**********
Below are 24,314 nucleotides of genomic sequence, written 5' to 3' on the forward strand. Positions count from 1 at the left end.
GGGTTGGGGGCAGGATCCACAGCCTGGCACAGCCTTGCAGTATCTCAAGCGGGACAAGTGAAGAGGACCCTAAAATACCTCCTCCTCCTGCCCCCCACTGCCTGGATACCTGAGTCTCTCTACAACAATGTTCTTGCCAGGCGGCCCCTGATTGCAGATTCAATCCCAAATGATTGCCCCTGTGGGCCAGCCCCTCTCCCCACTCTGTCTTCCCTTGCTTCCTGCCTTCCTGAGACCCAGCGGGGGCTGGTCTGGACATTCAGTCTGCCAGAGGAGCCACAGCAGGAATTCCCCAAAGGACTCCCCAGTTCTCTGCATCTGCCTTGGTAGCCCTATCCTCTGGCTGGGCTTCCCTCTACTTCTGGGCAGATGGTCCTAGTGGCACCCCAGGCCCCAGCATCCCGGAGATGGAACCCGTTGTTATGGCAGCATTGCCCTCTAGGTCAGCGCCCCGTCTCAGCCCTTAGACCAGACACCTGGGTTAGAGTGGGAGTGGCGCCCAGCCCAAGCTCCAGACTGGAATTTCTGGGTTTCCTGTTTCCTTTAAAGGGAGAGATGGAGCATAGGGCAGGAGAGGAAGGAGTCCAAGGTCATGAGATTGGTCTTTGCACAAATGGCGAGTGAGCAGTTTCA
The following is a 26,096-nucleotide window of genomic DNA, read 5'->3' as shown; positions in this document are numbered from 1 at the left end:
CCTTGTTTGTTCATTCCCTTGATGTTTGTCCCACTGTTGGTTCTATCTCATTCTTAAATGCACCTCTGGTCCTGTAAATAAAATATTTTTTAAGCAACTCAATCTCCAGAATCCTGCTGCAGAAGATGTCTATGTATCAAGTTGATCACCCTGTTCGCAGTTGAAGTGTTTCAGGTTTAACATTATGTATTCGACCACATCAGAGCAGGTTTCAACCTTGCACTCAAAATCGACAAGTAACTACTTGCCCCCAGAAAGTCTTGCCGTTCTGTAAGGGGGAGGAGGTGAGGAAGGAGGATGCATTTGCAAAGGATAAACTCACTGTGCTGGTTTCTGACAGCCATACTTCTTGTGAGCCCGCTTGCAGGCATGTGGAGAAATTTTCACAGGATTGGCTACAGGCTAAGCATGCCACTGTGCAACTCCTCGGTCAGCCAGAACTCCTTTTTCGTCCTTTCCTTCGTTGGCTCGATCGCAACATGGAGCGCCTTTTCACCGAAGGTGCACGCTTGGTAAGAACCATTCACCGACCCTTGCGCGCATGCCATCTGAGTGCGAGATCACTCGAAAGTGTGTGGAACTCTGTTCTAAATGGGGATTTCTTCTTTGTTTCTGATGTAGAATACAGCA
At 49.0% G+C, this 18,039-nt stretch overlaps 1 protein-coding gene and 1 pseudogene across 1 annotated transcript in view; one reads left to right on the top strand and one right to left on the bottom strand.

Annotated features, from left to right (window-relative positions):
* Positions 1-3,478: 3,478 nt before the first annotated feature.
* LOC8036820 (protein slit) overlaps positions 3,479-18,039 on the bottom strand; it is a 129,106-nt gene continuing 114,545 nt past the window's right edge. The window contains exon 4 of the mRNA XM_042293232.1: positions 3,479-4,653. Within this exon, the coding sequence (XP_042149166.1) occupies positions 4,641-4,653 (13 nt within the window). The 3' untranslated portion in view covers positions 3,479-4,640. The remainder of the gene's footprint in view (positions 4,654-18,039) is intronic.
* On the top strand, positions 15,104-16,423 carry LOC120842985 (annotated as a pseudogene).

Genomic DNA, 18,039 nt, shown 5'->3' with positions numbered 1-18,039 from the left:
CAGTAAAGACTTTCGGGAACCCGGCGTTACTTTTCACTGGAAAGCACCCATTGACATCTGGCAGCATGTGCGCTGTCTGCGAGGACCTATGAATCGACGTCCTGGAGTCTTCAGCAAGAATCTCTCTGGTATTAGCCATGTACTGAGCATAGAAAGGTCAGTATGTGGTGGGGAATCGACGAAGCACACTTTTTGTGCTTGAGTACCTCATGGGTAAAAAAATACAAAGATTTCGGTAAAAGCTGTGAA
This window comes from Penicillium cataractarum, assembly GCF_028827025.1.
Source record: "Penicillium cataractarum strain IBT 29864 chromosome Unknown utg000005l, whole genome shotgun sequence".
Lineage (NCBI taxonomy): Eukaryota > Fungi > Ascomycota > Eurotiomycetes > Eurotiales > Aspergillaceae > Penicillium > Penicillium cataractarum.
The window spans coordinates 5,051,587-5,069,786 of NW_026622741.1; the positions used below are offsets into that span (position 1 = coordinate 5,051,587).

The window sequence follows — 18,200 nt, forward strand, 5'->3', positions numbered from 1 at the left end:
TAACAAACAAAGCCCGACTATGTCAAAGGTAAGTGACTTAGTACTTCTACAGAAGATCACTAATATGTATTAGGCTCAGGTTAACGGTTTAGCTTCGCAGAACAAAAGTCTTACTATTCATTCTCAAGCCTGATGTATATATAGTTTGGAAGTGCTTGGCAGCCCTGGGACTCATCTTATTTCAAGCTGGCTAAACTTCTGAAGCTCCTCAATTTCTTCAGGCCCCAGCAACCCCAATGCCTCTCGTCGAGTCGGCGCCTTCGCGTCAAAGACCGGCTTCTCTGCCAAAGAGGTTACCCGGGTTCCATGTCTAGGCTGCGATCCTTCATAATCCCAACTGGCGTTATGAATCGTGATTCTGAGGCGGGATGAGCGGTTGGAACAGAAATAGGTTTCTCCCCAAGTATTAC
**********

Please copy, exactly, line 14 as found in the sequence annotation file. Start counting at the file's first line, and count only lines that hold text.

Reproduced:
Lineage (NCBI taxonomy): Eukaryota > Fungi > Ascomycota > Eurotiomycetes > Eurotiales > Aspergillaceae > Penicillium > Penicillium cataractarum.